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How Neural Tension Influences Hamstring Flexibility

Many people think they have tight hamstrings.  This may be the case for some but there are often times that people feel “tight” but aren’t really tight.

I’ve been playing around with how neural tension influences hamstring flexibility and have been having great results.

Watch this video below, which is a clip from my product Functional Stability Training: Optimizing Movement, to learn more about what I mean.

 

How Neural Tension Influences Hamstring Flexibility

 

Learn Exactly How I Optimize Movement

Want to learn even more about how I optimize movement?  Eric Cressey and I have teamed up on Functional Stability Training: Optimizing Movement, to show you exactly how we both assess, coach, and build programs designed to optimize movement.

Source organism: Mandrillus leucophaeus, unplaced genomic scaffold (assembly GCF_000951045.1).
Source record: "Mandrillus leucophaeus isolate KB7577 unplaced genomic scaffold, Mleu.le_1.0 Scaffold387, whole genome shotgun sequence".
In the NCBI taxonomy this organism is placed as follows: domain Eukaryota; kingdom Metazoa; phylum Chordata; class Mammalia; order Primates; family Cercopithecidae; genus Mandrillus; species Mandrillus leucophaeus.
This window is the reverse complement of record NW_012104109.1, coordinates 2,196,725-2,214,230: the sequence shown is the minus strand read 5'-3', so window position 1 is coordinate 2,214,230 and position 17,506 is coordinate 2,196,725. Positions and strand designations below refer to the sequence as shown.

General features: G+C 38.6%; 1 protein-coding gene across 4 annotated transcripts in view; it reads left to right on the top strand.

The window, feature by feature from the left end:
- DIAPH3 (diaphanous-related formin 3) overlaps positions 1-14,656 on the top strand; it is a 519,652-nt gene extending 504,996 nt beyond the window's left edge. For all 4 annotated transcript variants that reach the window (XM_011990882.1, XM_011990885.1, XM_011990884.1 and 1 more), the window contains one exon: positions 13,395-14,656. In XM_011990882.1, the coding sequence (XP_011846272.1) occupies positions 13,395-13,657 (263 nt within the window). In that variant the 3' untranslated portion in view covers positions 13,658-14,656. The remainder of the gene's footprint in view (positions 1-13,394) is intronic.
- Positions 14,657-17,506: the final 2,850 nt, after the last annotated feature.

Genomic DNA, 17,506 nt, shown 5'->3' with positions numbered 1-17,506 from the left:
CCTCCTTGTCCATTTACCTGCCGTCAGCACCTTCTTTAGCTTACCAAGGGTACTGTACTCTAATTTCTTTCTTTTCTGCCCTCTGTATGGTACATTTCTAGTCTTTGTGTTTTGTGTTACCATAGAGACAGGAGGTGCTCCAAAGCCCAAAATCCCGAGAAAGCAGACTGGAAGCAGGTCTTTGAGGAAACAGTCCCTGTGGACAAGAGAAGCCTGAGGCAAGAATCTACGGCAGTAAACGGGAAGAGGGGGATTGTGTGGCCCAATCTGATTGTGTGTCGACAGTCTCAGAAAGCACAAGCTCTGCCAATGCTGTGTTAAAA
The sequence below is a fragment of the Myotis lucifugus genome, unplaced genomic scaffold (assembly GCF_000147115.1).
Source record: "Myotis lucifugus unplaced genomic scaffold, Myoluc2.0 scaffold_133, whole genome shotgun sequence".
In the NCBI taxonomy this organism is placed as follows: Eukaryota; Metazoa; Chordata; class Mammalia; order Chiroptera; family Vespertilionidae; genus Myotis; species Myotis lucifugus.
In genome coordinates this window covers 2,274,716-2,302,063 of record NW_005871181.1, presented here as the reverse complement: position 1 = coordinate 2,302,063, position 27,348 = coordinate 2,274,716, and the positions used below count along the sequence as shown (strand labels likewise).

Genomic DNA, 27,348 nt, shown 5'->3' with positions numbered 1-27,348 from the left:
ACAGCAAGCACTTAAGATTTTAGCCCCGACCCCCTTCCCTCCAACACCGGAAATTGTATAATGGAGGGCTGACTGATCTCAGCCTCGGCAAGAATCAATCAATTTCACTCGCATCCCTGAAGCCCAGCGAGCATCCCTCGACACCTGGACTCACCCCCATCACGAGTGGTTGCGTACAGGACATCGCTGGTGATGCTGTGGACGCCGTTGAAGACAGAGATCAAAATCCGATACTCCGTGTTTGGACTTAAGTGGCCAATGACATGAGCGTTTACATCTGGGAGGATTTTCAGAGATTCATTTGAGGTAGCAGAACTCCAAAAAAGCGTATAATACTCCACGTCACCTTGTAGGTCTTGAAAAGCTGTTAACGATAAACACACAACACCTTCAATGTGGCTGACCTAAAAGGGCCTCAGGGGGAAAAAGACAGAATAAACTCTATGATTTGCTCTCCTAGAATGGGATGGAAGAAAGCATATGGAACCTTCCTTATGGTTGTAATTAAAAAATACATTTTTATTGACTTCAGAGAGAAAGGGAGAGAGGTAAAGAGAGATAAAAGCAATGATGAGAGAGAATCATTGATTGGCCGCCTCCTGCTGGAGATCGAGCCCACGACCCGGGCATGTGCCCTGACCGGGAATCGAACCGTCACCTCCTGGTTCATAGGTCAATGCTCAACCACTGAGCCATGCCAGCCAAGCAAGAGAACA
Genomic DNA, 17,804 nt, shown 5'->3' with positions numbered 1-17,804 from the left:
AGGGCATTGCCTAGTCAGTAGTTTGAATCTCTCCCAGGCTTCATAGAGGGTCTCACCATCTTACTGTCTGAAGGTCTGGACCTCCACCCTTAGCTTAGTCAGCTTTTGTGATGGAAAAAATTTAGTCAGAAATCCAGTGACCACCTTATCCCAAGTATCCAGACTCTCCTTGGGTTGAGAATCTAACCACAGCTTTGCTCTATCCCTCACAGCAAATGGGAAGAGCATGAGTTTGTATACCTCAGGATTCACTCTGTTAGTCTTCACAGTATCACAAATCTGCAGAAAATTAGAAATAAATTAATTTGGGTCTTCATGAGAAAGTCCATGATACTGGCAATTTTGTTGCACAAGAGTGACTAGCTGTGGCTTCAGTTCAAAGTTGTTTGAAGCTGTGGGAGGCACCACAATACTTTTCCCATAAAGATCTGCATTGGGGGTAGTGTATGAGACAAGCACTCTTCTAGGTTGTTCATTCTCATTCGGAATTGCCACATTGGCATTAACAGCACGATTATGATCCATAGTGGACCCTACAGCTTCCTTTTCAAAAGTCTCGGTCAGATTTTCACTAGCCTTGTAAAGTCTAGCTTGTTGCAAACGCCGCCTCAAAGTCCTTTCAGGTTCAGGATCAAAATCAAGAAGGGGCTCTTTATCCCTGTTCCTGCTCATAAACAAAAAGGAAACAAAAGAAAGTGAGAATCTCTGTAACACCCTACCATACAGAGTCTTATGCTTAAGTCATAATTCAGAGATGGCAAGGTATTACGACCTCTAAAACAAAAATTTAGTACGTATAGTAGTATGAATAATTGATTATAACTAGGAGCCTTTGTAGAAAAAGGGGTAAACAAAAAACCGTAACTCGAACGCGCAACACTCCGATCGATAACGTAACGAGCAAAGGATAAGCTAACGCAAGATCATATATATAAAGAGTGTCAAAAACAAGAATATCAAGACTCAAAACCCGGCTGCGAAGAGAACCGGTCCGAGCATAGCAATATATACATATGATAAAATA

Click the button below for more information and to sign up now!

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What Exactly is Optimal Movement Quality?

What exactly does optimal movement quality mean?

Have you ever thought of that?  How do you define “optimal” movement?”  I would argue optimal movement is slightly different for everyone as we are all unique.

However, I usually think of optimal movement as simply two things:

  1. Do the right joints move (and the wrong ones don’t)?
  2. Do the right muscles work (and the wrong ones don’t)?

Simple.

Watch this video below, which is a clip from my product Functional Stability Training: Optimizing Movement, to learn more about what I mean.

 

What is Optimal Movement Quality?

 

Learn Exactly How I Optimize Movement

Want to learn even more about how I optimize movement?  Eric Cressey and I have teamed up on Functional Stability Training: Optimizing Movement, to show you exactly how we both assess, coach, and build programs designed to optimize movement.

Click the button below for more information and to sign up now!

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Functional Stability Training: Optimizing Movement